10 Rabbit Farming Facts and Success Tips

Before you begin rabbit raising you will need to answer a few questions first. How many rabbits are you going to keep? Are you raising them for your own dinner table? Is your goal to build a profitable rabbit business? Once these questions are answered you can proceed with making your rabbit plan.

If you want to raise meat for profit, rabbit raising is much cheaper, more efficient, and more productive than raising chickens. However, raising rabbits for commercial purposes will only make you a full-time income if you are raising hundreds of fryers. You can certainly make money raising fewer, but your income will also decrease.

Raising a small number of rabbits to supply meat for your family can be fun and relaxing. Plus, you’ll have the added benefit of eating delicious and nutritious meat that is higher in quality than chicken, beef, or pork. Just a few rabbits can produce all the meat a family will need.

Rabbits can produce large amounts of delicious meat in very confined spaces. Although you can feed rabbits many things they must be fed protein to produce protein. With minimal time, space, and financial requirements, raising rabbits is a great introduction to homesteading or a simple way to make a little extra money. They are one of the easiest animals to keep. They are very healthy, clean, and quiet animals. And you can start raising rabbits with a very low investment.

Rabbits will reach market weight at about 8 weeks of age. And since they are usually weaned from their mother at about 6 to 8 weeks of age, very little feed or care if any, is needed to raise them to butchering age. In addition to meat they can be raised for many other products, with the most valuable being fur. If tanned correctly they will also provide a wonderful amount of warmth to gloves, hats, and linings.

Rabbits need a clean dry environment that protects them from the weather if you expect them to thrive. Rabbits should always have access to fresh water. Rabbits will not eat if they do not have water. Rabbits need a lot of water for their size so each one will need his own bottle which should be disinfected occasionally. Rabbits need a lot of fresh air and sunlight. Rabbits can also be kept indoors in cages. They naturally do not have an odor and are very clean and quiet.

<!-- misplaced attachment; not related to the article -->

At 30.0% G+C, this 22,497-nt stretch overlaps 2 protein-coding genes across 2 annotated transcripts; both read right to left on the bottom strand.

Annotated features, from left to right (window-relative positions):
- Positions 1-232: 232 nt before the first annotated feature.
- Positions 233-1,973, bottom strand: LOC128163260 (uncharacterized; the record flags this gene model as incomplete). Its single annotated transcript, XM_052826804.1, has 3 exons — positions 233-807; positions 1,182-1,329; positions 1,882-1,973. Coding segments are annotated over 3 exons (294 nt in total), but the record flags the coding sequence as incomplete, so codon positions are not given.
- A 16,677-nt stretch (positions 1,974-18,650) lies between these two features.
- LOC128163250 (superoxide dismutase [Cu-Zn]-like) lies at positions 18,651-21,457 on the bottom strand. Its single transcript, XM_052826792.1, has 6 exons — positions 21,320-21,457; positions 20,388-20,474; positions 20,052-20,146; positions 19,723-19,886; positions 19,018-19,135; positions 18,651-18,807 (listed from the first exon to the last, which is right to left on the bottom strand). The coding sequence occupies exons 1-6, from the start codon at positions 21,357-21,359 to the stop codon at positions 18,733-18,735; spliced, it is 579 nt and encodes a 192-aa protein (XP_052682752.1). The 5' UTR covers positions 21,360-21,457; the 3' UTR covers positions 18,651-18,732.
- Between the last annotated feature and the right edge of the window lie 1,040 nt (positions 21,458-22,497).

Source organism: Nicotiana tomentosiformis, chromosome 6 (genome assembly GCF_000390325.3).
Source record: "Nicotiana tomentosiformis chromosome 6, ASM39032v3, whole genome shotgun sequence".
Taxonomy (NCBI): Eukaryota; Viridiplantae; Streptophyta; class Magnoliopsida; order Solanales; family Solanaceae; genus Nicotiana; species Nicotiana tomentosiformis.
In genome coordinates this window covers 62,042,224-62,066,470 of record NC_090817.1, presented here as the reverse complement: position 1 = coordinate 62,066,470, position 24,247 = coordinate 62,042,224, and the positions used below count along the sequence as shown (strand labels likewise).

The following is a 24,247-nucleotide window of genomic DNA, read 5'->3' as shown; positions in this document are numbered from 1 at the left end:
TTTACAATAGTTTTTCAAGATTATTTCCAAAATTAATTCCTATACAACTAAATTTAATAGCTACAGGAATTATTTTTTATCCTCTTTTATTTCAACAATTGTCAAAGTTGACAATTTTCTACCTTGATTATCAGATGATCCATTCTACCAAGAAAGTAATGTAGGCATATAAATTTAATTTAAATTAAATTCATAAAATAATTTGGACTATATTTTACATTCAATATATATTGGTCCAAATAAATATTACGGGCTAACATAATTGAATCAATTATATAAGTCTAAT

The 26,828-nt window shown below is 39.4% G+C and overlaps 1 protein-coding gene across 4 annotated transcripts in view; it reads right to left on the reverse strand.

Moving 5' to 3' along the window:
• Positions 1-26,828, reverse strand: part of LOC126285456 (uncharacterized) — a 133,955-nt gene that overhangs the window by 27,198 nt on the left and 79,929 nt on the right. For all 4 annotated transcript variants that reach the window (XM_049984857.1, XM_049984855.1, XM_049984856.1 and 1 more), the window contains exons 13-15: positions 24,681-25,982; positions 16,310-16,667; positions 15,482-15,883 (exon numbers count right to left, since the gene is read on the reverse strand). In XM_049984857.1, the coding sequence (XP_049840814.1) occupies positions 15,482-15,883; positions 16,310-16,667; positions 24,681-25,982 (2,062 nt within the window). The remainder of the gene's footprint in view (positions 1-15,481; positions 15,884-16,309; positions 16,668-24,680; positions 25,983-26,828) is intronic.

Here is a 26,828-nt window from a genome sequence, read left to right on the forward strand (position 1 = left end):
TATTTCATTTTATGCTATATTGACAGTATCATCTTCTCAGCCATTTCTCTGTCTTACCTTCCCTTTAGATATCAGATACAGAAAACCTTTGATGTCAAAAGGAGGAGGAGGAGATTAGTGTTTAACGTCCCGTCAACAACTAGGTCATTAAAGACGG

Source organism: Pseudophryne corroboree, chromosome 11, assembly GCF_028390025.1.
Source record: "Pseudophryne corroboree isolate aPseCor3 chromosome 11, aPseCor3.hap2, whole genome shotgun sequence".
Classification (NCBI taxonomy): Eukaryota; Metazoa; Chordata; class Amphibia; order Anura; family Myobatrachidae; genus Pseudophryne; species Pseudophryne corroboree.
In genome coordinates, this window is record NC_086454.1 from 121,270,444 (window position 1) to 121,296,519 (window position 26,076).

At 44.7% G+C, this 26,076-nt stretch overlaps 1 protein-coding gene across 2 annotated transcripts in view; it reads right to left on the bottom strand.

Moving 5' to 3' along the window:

Rabbits are quiet animals and easily frightened so their hutches should be in a quiet area. Rabbits cannot tolerate temperatures over 90 degrees Fahrenheit and can very easily perish due to heat stroke. Rabbits often enjoy sitting in the sun, but they must always be able to get out of the direct rays of the sun. Rabbits are ideally kept where the temperature can be maintained at 62 degrees Fahrenheit.

Rabbits are prey to many other animals so they need to be protected. Make sure you keep their cages up off the ground and ensure they are sturdy enough to protect them from dogs, coyotes, and other threats.

If you are in the business of raising rabbits it’s very important to keep a detailed rabbit plan, or production schedule. Knowing when breeding has occurred for particular animals, each litter’s age, how productive each doe is, and other elements are important to keep track of.

It is best for the beginner to start with just a few rabbits and rabbit hutches. Once they get a feel for keeping these animals they can then decide if raising them for profit is something they would like to try. It’s certainly doable, but you don’t want to get in too deep until you have some experience under your belt. Once you have gained enough knowledge you can then take the next step in your rabbit plan.

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Akinbobola A.

I'm a livestock farmer, certified animal scientist and agro consultant. You can follow Livestocking on Facebook and Twitter. Click here to send me an email
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